British skipper recounts experiences as he returns for 8th time

Wednesday, October 19, 2011, 10:11

‘Tough Habit to Kick,’ says Nisada’s (GRB) Skipper as he returns for the eighth time

This 32nd edition of the 606-nautical mile Rolex Middle Sea Race begins this Saturday, 22 October from Grand Harbour. Currently, there are 80 boats entered from 18 countries. Included in this number are the former overall winner, Andres Soriano on the 21-metre mini-maxi Alegre (GBR), 2010 line honours winner, Igor Simcic’s 30-metre Esimit Europa 2 (SLO), and two-time Rolex Fastnet winner, the 21–metre Rán 2 (GBR), owned by Niklas Zennstrom. And whilst, these may be considered the international fast-riding knights of race, the more foot-soldierly types who make up the bulk of the fleet deserve due consideration.

Only eight of the fleet give Malta as their country. The foreign contingent is substantial and remarkable. Few other races around the world could match such statistics. Equally interesting is that for so many of the outsiders this is not their first time competing. Even more intriguing, many are serial returnees. Peter Hopps, the sanguine, well-travelled skipper of the 15-metre Nisida (GBR) is one of the many sailors in Malta for the 2011 Rolex Middle Sea Race that has discovered a habit tough to kick. “I first did this race in 2004, and have done it every year since,” he confesses. “It’s one of those races where you just keep wanting to come back. The course and the scenery are fantastic, but it is also a challenge all the way through. This is my eighth time and I’m looking forward to it.”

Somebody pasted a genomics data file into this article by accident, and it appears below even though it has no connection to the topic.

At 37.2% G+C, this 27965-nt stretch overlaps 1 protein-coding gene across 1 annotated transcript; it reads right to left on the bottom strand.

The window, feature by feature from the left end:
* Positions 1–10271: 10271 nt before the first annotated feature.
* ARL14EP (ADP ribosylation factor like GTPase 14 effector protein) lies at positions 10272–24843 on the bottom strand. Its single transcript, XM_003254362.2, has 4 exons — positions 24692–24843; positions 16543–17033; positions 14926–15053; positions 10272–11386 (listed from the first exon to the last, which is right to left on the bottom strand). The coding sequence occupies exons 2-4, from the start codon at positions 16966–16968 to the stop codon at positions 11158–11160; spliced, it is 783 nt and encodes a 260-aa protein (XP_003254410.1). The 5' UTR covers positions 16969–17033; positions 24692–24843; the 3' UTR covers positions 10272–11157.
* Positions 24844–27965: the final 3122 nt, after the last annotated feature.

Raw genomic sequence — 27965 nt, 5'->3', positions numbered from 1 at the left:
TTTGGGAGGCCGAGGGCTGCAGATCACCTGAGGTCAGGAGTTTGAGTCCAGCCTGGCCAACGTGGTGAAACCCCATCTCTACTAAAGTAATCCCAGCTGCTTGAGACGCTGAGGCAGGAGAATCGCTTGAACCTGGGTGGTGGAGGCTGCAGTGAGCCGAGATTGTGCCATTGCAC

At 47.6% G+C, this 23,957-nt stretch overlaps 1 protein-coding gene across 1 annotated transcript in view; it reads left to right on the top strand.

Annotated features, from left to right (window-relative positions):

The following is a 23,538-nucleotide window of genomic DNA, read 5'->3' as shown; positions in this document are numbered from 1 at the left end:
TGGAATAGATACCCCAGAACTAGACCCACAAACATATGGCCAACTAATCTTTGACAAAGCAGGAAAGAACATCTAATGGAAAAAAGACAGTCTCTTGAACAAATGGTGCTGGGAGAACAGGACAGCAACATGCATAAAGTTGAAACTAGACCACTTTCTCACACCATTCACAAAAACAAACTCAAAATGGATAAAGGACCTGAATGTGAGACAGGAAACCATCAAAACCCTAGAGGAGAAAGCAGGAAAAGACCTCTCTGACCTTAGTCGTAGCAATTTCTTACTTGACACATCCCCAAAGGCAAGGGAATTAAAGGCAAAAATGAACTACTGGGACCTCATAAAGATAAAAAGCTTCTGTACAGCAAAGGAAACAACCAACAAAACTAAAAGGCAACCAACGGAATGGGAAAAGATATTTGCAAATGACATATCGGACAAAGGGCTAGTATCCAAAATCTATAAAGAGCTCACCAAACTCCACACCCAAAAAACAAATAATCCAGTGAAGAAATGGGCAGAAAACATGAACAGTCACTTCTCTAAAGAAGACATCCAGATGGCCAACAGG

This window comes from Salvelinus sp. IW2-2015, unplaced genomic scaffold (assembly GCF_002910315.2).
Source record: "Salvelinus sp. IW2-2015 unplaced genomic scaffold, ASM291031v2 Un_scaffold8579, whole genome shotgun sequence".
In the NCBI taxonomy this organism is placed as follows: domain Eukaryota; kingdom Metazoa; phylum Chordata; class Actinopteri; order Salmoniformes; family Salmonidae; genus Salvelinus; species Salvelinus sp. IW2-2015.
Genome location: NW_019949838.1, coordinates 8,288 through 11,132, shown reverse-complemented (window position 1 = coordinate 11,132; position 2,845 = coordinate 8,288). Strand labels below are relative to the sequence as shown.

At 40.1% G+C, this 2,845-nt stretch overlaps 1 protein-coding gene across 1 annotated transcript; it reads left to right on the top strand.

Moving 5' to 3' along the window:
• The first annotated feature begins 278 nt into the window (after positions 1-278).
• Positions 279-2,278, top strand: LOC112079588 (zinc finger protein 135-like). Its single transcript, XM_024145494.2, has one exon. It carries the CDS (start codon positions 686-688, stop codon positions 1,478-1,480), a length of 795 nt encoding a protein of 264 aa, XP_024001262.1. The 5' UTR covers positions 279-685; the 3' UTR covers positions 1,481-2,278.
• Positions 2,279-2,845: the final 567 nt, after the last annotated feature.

Asked whether there is anything about the race in particular that drives the urge to return, Hopps hesitates, “I don’t think there is one thing…there are several things. Getting through the Strait of Messina is always a challenge, you are always relieved to get through it. Next on the way is Stromboli, a volcano that erupts about every 20 minutes or so. For people that haven’t seen it before it is an amazing sight. From there it remains interesting all the way through to the finish, and right up to the line in Marsamxett Harbour where the wind is fickle and you are not finished until you are over the line.”

With so many races under his belt, Hopps has experienced the full gamut of conditions the race can throw up, including the benign drifters like 2005 where only eight yachts managed to complete the course within the time limit. Nisida, though, was one of fifteen yachts to complete the notorious 2007 Rolex Middle Sea Race, when the American yacht Rambler smashed the course record after a two-day battle to outwit a tempest that tore through the fleet reducing it to a quarter of its initial strength. In the same race, the Australian yacht Loki foundered on the northern coast of Sicily. The crew was plucked to safety from their life rafts thanks to the skill and bravery of the Italian aircrew that risked their own lives to rescue the imperilled yachtsmen.